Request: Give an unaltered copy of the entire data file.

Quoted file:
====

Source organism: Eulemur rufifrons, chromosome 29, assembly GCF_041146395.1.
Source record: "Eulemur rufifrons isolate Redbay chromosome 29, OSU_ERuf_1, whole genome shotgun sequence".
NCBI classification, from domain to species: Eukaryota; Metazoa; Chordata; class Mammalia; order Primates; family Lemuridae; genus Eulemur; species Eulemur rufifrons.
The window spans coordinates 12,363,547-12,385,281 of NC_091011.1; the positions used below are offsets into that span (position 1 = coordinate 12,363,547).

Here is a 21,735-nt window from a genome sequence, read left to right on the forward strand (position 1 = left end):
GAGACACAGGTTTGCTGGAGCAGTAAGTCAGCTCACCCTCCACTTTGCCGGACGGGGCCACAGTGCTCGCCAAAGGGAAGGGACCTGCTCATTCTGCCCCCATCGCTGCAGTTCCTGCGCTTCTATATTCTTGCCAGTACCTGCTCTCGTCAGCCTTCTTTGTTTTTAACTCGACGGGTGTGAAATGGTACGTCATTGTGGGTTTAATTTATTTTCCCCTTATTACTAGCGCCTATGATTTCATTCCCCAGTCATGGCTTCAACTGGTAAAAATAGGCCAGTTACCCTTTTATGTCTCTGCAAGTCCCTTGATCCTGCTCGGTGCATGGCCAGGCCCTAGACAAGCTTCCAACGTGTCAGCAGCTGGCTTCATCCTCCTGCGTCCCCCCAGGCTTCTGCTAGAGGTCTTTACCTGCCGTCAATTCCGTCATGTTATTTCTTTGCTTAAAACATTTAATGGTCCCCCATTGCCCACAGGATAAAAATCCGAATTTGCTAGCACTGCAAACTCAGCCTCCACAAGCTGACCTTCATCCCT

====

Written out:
Source organism: Eulemur rufifrons, chromosome 29, assembly GCF_041146395.1.
Source record: "Eulemur rufifrons isolate Redbay chromosome 29, OSU_ERuf_1, whole genome shotgun sequence".
NCBI classification, from domain to species: Eukaryota; Metazoa; Chordata; class Mammalia; order Primates; family Lemuridae; genus Eulemur; species Eulemur rufifrons.
The window spans coordinates 12,363,547-12,385,281 of NC_091011.1; the positions used below are offsets into that span (position 1 = coordinate 12,363,547).

Here is a 21,735-nt window from a genome sequence, read left to right on the forward strand (position 1 = left end):
GAGACACAGGTTTGCTGGAGCAGTAAGTCAGCTCACCCTCCACTTTGCCGGACGGGGCCACAGTGCTCGCCAAAGGGAAGGGACCTGCTCATTCTGCCCCCATCGCTGCAGTTCCTGCGCTTCTATATTCTTGCCAGTACCTGCTCTCGTCAGCCTTCTTTGTTTTTAACTCGACGGGTGTGAAATGGTACGTCATTGTGGGTTTAATTTATTTTCCCCTTATTACTAGCGCCTATGATTTCATTCCCCAGTCATGGCTTCAACTGGTAAAAATAGGCCAGTTACCCTTTTATGTCTCTGCAAGTCCCTTGATCCTGCTCGGTGCATGGCCAGGCCCTAGACAAGCTTCCAACGTGTCAGCAGCTGGCTTCATCCTCCTGCGTCCCCCCAGGCTTCTGCTAGAGGTCTTTACCTGCCGTCAATTCCGTCATGTTATTTCTTTGCTTAAAACATTTAATGGTCCCCCATTGCCCACAGGATAAAAATCCGAATTTGCTAGCACTGCAAACTCAGCCTCCACAAGCTGACCTTCATCCCT